The method behind North Korea’s madness
So why have the North Koreans decided to test? One answer, according to Brookings scholar Wonhyuk Lim, is that the North Koreans have learned that provocation gets the United States to stop dragging its feet on talks. Writing after this summer’s missile tests Lim noted that: Contrary to the expectations of many casual observers, this ...
So why have the North Koreans decided to test? One answer, according to Brookings scholar Wonhyuk Lim, is that the North Koreans have learned that provocation gets the United States to stop dragging its feet on talks. Writing after this summer's missile tests Lim noted that:
Contrary to the expectations of many casual observers, this provocative action resulted in the first serious bilateral talks between the U.S. and North Korea under the Bush Administration. In sum, as twisted as the North Koreans’ logic may be, it is based on their negotiating experience with the Americans. North Korea’s brinkmanship is the evil twin of America’s half-hearted engagement.”
Predictably, reaction from Washington to the possibility of a test has been blusterous, warning of unspecified serious consequences. But there isn’t very much that the U.S. can do if Kim Jong-Il goes ahead with the test. Indeed, if the tests are successful, playing chicken with North Korea becomes even more dangerous.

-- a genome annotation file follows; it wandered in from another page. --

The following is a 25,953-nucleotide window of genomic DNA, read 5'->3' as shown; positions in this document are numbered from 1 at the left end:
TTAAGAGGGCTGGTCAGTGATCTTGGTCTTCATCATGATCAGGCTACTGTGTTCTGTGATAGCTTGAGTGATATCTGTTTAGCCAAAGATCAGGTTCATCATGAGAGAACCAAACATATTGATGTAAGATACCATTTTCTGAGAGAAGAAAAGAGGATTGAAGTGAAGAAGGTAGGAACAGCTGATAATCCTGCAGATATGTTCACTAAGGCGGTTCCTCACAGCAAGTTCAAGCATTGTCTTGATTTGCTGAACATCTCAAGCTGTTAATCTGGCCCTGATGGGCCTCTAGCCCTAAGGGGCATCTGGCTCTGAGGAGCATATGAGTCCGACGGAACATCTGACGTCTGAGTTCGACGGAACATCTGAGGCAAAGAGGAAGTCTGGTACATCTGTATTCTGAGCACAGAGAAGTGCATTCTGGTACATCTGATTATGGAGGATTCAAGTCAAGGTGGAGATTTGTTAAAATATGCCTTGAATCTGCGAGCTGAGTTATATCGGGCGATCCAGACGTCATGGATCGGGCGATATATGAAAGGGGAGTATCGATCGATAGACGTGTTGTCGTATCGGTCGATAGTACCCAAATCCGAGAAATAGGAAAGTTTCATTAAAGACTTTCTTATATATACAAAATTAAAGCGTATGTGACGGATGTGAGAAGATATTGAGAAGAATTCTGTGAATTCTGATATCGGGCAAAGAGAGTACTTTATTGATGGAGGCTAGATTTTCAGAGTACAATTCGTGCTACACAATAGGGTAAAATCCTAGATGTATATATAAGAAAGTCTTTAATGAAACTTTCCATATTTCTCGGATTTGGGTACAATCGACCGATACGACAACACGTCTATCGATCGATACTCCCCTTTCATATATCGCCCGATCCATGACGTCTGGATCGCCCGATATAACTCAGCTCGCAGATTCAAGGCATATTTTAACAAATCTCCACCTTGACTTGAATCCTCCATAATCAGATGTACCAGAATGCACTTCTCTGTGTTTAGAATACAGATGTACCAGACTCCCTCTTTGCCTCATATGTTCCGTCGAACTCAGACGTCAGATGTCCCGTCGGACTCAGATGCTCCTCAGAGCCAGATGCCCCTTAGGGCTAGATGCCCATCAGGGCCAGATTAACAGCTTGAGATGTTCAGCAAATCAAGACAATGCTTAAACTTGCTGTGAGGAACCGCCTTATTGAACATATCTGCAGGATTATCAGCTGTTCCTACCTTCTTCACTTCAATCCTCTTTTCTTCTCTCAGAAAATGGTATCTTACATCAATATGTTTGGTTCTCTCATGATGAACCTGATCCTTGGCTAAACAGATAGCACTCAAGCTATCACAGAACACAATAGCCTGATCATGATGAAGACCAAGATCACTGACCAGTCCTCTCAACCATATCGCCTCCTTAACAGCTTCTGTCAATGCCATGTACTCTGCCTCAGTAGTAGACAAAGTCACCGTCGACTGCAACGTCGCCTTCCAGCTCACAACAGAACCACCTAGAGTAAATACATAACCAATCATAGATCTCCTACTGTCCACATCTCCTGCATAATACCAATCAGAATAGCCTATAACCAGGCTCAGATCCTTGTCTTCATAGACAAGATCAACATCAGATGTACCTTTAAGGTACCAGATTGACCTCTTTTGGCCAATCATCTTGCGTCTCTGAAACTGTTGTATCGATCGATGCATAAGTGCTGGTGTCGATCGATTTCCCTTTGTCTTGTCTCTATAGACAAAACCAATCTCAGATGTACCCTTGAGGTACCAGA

So what can be done? Deepening its isolation, as Ian Bremmer points out in his book, The J-Curve, only shores up the regime. Even if sanctions succeed in regime collapse, that’s the last thing that neighbors China and South Korea want. As Ivo H. Daalder points out, this would flood them with millions of destitute refugees and destabilize the region. That explains their minimal enthusiasm for Washington’s hardline approach in the six-party talks.
Either North Korea, scared by Bush’s doctrine of preemption, is serious about its bomb, or it’s desperately using its only chip, nuclear blackmail, for more aid and concessions. Or a bit of both. US policy needs to start reflecting this North Korean calculus and the fact that regime collapse is not necessarily the best outcome.
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